The Department of Justice (DOJ) is doing just that. According to a recent article in Front Page Magazine, "a prostitute or a victim of trafficking is entitled to justice but only if he/she has been "forced, tricked or coerced" into doing what the DOJ calls "sex work" - and only if they can prove it."

In addition, the DOJ is more sympathetic to those victims in third world countries as opposed to a young woman from Massachusetts or California. Most shocking is that a minor, yes a child, used in "commercial sex acts" is not considered "coerced" or "duped" as defined by the DOJ. The most vulnerable, those who need this protection the most, are subjected to less because they cannot defend themselves or prove their own case.

Why is the DOJ failing? How are those connected to legalizing "sex work" opposing abolitionists in a new way? Read the full article, "Stopping Sexual Slavery" by clicking here.

Monday, November 12, 2007

Darfur Too Dark Too Far - Featuring Simon Deng

Darfur Too Dark Too Far: FREE Film Screening & Panel Discussion

Tuesday, November 13, 2007, 5:00 PM - Reception to Follow
Ames Courtroom, Austin Hall, Harvard Law School
1515 Massachusetts Ave, Cambridge, MA 02138

Award-winning filmmaker Hafiz Farid has recently released his award-winning film, Darfur Too Dark Too Far (http://www.darfur2dark2far.com/). This powerful documentary film addresses the horrific crisis in Darfur, as well as the root causes of genocide… slavery, racism and oppression in the name of religion.

Darfur Too Dark Too Far was awarded Best Social Documentary in the New York International Independent Film and Video Festival, Best of the Best in the Martha’s Vineyard African-American Film Festival, and Excellence for Cinema for a Documentary in the Los Angeles International Independent Film Festival.

A panel discussion will follow the film screening, featuring:
  • Simon Deng, iAbolish American Anti-Slavery Group; Former Sudanese Slave; Human Rights Activist
  • Dr. Jerry Ehrlich, Pediatrician, Doctors Without Borders
  • Hafiz Farid, Award-Winning Filmmaker/Director; Executive Director, NoCane, Inc.
  • Dr. Lori Heninger, Executive Director, HiTOPS, Inc., Teen Health & Education Center; Former Director, Children and Adolescents Program, Women’s Commission for Refugee Women and Children

To RSVP: Click Here

Thursday, August 30, 2007

Call For Papers

The Anti-Human Trafficking Conference held at the University of Missouri-Columbia, is seeking panelists. From their website:

We are seeking panelists from diverse backgrounds, including activists, legislators, academics, NGO representatives, religious groups, and victim advocates. We are also seeking booth and art display proposals that focus on issues relating to human trafficking from individuals and organizations.

We are particularly interested in panel, paper, and booth proposals on the following issues as they relate to trafficking in persons: labor, gender, sex, children, US foreign policy, militarization, economics, politics/policy, the EU, activism, religious perspectives, prevention/protection/prosecution/best practices.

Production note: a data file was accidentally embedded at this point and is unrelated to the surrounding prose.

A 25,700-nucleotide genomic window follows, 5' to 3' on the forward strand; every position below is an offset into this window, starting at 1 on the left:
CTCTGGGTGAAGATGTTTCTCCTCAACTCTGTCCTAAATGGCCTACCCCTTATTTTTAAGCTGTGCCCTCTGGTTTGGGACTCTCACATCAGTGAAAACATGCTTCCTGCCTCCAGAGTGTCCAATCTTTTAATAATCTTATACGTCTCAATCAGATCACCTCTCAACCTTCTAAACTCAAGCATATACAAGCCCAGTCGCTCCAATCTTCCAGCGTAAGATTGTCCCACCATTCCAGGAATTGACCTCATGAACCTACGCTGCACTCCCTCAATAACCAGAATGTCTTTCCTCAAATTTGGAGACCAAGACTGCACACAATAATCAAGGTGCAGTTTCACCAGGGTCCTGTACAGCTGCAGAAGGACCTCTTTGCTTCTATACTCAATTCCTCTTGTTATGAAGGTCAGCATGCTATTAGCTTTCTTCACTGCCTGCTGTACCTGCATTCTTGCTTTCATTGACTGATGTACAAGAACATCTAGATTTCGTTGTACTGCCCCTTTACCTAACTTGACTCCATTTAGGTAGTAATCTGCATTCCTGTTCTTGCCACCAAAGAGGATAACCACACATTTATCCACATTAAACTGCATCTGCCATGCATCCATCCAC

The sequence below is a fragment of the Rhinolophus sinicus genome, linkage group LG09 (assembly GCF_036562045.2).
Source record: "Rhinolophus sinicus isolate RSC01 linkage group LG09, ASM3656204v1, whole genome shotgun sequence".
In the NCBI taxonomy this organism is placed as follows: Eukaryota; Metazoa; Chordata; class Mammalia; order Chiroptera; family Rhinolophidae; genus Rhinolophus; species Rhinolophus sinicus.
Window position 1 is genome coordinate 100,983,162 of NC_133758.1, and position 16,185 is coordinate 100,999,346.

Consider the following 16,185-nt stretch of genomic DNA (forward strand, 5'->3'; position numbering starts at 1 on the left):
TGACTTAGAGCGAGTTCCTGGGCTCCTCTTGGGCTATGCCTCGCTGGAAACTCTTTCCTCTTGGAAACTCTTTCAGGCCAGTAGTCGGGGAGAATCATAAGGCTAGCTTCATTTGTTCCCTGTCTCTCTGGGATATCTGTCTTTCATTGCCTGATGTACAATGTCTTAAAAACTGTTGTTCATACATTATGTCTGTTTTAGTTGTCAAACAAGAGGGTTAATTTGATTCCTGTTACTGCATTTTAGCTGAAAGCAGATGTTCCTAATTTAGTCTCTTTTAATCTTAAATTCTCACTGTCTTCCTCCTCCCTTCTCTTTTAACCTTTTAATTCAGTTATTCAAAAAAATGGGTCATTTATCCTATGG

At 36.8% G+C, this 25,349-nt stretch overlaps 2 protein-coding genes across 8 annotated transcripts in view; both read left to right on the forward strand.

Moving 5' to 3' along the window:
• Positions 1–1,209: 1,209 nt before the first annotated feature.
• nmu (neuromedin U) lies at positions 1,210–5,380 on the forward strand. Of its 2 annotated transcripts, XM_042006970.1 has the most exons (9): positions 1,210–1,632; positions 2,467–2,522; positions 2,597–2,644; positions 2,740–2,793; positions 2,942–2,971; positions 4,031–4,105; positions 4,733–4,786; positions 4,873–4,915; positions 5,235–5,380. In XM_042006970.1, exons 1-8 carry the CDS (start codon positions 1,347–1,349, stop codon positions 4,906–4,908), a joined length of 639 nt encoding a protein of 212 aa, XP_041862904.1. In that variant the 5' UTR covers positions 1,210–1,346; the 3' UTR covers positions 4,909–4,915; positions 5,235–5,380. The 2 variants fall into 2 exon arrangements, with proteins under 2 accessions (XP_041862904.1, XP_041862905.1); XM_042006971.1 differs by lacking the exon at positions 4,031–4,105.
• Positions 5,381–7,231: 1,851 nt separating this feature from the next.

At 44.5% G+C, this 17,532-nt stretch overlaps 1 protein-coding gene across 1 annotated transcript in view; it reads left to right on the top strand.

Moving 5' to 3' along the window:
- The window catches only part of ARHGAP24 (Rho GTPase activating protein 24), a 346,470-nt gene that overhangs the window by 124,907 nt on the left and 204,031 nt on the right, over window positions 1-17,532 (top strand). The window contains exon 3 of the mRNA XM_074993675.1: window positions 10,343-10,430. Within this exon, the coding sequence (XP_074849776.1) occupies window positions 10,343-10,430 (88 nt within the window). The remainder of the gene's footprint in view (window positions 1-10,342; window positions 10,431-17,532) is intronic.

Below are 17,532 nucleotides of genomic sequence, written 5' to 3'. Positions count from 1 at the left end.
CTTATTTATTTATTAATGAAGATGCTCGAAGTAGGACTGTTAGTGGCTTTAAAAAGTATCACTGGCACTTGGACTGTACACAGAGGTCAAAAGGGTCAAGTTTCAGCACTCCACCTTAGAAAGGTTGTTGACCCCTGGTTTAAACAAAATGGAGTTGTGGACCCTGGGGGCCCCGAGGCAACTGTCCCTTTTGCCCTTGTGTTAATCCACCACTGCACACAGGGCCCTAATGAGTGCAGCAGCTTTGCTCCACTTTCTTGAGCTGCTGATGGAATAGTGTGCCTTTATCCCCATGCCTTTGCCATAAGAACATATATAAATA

Panel and paper proposals: Each proposal should include a brief abstract explaining the presenter’s main ideas and focus for the talk or paper, and a biographical sketch detailing the presenter’s background and contact/affiliation information. Presenters should plan to present their work and/or research for approximately 20-25 minutes (not including questions). We will consider proposals for both individual presenters that may be grouped with other presenters and full panel proposals.

Booth and art display proposals: Each booth proposal should include a brief description of the organization and nature of the booth. We are also interested in booth proposals from filmmakers who have made films about human trafficking; there may be the opportunity to show excerpts from the films as well. Each art display proposal should include a brief description of the artists’ background, details about the materials necessary to display the artwork, and a description and/or pictures of the art work. Time will be set aside for booth representatives and art creators to talk about their work and answer questions at their booths/displays.

Website: www.stoptrafficnow.com and http://wgst.missouri.edu/
Contact: Jessica Jennrich, Associate Chair, Women’s and Gender Studies, University of Missouri-Columbia, jennrichj@missouri.edu

Submission: Proposals should be submitted to jennrichj@missouri.edu and muhtc2008@gmail.com or
Women’s and Gender Studies,
University of Missouri-Columbia
325 General Classroom Building
Columbia, MO 65211-4130

Deadline for Proposals: September 15th, 2007

Conference Dates: March 21, 22, and 23, 2008